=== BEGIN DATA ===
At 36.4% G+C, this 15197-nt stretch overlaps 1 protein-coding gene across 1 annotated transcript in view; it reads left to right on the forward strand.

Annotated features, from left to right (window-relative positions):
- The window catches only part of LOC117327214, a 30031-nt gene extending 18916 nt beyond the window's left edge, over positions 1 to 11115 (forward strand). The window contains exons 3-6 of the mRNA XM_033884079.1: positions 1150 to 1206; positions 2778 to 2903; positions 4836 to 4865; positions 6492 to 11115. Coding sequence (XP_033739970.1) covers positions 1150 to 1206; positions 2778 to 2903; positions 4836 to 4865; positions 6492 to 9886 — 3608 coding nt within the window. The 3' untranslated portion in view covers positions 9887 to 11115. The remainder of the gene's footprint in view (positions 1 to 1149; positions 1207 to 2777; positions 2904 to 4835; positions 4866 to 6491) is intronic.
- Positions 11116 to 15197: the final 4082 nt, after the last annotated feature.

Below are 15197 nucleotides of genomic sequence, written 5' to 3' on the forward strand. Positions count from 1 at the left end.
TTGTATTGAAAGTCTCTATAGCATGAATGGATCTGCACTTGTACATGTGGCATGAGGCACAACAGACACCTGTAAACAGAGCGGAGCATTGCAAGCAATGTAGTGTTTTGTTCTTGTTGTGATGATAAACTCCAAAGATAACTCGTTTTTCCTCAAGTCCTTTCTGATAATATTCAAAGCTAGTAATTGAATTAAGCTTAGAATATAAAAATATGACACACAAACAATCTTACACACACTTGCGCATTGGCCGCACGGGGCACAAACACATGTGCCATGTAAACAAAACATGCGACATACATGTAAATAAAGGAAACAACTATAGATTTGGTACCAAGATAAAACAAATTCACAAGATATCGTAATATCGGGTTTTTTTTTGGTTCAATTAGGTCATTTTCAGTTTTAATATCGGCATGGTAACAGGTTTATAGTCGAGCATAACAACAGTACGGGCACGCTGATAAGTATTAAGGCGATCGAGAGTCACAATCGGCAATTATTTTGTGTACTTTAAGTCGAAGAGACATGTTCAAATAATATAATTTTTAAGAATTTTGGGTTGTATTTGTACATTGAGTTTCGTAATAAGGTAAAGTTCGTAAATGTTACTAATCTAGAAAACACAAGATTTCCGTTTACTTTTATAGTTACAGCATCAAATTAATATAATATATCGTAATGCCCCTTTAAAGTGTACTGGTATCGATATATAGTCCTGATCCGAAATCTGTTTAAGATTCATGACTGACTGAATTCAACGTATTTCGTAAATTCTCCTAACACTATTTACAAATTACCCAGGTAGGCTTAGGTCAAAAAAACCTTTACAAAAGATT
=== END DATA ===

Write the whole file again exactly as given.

At 36.4% G+C, this 15197-nt stretch overlaps 1 protein-coding gene across 1 annotated transcript in view; it reads left to right on the forward strand.

Annotated features, from left to right (window-relative positions):
- The window catches only part of LOC117327214, a 30031-nt gene extending 18916 nt beyond the window's left edge, over positions 1 to 11115 (forward strand). The window contains exons 3-6 of the mRNA XM_033884079.1: positions 1150 to 1206; positions 2778 to 2903; positions 4836 to 4865; positions 6492 to 11115. Coding sequence (XP_033739970.1) covers positions 1150 to 1206; positions 2778 to 2903; positions 4836 to 4865; positions 6492 to 9886 — 3608 coding nt within the window. The 3' untranslated portion in view covers positions 9887 to 11115. The remainder of the gene's footprint in view (positions 1 to 1149; positions 1207 to 2777; positions 2904 to 4835; positions 4866 to 6491) is intronic.
- Positions 11116 to 15197: the final 4082 nt, after the last annotated feature.

Below are 15197 nucleotides of genomic sequence, written 5' to 3' on the forward strand. Positions count from 1 at the left end.
TTGTATTGAAAGTCTCTATAGCATGAATGGATCTGCACTTGTACATGTGGCATGAGGCACAACAGACACCTGTAAACAGAGCGGAGCATTGCAAGCAATGTAGTGTTTTGTTCTTGTTGTGATGATAAACTCCAAAGATAACTCGTTTTTCCTCAAGTCCTTTCTGATAATATTCAAAGCTAGTAATTGAATTAAGCTTAGAATATAAAAATATGACACACAAACAATCTTACACACACTTGCGCATTGGCCGCACGGGGCACAAACACATGTGCCATGTAAACAAAACATGCGACATACATGTAAATAAAGGAAACAACTATAGATTTGGTACCAAGATAAAACAAATTCACAAGATATCGTAATATCGGGTTTTTTTTTGGTTCAATTAGGTCATTTTCAGTTTTAATATCGGCATGGTAACAGGTTTATAGTCGAGCATAACAACAGTACGGGCACGCTGATAAGTATTAAGGCGATCGAGAGTCACAATCGGCAATTATTTTGTGTACTTTAAGTCGAAGAGACATGTTCAAATAATATAATTTTTAAGAATTTTGGGTTGTATTTGTACATTGAGTTTCGTAATAAGGTAAAGTTCGTAAATGTTACTAATCTAGAAAACACAAGATTTCCGTTTACTTTTATAGTTACAGCATCAAATTAATATAATATATCGTAATGCCCCTTTAAAGTGTACTGGTATCGATATATAGTCCTGATCCGAAATCTGTTTAAGATTCATGACTGACTGAATTCAACGTATTTCGTAAATTCTCCTAACACTATTTACAAATTACCCAGGTAGGCTTAGGTCAAAAAAACCTTTACAAAAGATT